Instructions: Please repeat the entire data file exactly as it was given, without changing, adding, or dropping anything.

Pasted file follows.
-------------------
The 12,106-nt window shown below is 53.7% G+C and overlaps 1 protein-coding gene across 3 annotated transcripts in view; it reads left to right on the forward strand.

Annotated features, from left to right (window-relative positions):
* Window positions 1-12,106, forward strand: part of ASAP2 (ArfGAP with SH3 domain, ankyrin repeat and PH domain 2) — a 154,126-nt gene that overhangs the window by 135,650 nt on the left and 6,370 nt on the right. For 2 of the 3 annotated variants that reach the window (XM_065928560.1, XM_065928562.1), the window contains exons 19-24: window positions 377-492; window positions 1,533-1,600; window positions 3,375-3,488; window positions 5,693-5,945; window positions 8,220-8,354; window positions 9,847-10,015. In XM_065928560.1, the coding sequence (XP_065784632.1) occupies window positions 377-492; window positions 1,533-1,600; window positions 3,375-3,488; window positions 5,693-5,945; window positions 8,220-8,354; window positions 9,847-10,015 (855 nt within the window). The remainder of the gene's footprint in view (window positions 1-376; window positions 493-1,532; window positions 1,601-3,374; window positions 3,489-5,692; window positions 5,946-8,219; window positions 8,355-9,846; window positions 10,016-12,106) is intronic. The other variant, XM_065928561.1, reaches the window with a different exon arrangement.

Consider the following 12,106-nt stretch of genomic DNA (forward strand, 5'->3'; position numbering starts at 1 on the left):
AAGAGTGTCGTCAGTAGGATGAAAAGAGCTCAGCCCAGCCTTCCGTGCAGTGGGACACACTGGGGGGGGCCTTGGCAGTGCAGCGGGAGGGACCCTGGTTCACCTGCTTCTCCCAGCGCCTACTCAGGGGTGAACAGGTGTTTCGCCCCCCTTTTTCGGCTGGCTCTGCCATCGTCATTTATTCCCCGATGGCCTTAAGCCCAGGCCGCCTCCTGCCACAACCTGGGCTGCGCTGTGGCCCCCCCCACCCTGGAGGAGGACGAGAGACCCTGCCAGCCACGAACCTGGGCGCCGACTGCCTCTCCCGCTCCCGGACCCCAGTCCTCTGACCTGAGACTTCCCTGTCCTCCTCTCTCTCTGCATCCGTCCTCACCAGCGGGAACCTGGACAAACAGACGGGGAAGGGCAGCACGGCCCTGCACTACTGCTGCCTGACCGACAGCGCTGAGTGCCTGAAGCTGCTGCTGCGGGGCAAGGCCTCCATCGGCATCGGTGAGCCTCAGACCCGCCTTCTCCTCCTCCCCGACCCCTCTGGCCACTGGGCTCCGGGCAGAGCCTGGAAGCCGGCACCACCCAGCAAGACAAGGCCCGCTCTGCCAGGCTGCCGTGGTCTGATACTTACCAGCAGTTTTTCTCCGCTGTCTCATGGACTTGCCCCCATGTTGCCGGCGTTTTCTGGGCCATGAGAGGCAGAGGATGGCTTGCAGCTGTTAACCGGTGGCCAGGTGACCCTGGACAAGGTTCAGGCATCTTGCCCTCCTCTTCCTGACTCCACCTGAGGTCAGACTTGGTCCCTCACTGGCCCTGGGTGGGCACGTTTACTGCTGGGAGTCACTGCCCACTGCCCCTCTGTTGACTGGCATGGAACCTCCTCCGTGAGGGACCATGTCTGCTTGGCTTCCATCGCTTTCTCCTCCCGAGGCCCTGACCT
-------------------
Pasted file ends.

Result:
The 12,106-nt window shown below is 53.7% G+C and overlaps 1 protein-coding gene across 3 annotated transcripts in view; it reads left to right on the forward strand.

Annotated features, from left to right (window-relative positions):
* Window positions 1-12,106, forward strand: part of ASAP2 (ArfGAP with SH3 domain, ankyrin repeat and PH domain 2) — a 154,126-nt gene that overhangs the window by 135,650 nt on the left and 6,370 nt on the right. For 2 of the 3 annotated variants that reach the window (XM_065928560.1, XM_065928562.1), the window contains exons 19-24: window positions 377-492; window positions 1,533-1,600; window positions 3,375-3,488; window positions 5,693-5,945; window positions 8,220-8,354; window positions 9,847-10,015. In XM_065928560.1, the coding sequence (XP_065784632.1) occupies window positions 377-492; window positions 1,533-1,600; window positions 3,375-3,488; window positions 5,693-5,945; window positions 8,220-8,354; window positions 9,847-10,015 (855 nt within the window). The remainder of the gene's footprint in view (window positions 1-376; window positions 493-1,532; window positions 1,601-3,374; window positions 3,489-5,692; window positions 5,946-8,219; window positions 8,355-9,846; window positions 10,016-12,106) is intronic. The other variant, XM_065928561.1, reaches the window with a different exon arrangement.

Consider the following 12,106-nt stretch of genomic DNA (forward strand, 5'->3'; position numbering starts at 1 on the left):
AAGAGTGTCGTCAGTAGGATGAAAAGAGCTCAGCCCAGCCTTCCGTGCAGTGGGACACACTGGGGGGGGCCTTGGCAGTGCAGCGGGAGGGACCCTGGTTCACCTGCTTCTCCCAGCGCCTACTCAGGGGTGAACAGGTGTTTCGCCCCCCTTTTTCGGCTGGCTCTGCCATCGTCATTTATTCCCCGATGGCCTTAAGCCCAGGCCGCCTCCTGCCACAACCTGGGCTGCGCTGTGGCCCCCCCCACCCTGGAGGAGGACGAGAGACCCTGCCAGCCACGAACCTGGGCGCCGACTGCCTCTCCCGCTCCCGGACCCCAGTCCTCTGACCTGAGACTTCCCTGTCCTCCTCTCTCTCTGCATCCGTCCTCACCAGCGGGAACCTGGACAAACAGACGGGGAAGGGCAGCACGGCCCTGCACTACTGCTGCCTGACCGACAGCGCTGAGTGCCTGAAGCTGCTGCTGCGGGGCAAGGCCTCCATCGGCATCGGTGAGCCTCAGACCCGCCTTCTCCTCCTCCCCGACCCCTCTGGCCACTGGGCTCCGGGCAGAGCCTGGAAGCCGGCACCACCCAGCAAGACAAGGCCCGCTCTGCCAGGCTGCCGTGGTCTGATACTTACCAGCAGTTTTTCTCCGCTGTCTCATGGACTTGCCCCCATGTTGCCGGCGTTTTCTGGGCCATGAGAGGCAGAGGATGGCTTGCAGCTGTTAACCGGTGGCCAGGTGACCCTGGACAAGGTTCAGGCATCTTGCCCTCCTCTTCCTGACTCCACCTGAGGTCAGACTTGGTCCCTCACTGGCCCTGGGTGGGCACGTTTACTGCTGGGAGTCACTGCCCACTGCCCCTCTGTTGACTGGCATGGAACCTCCTCCGTGAGGGACCATGTCTGCTTGGCTTCCATCGCTTTCTCCTCCCGAGGCCCTGACCT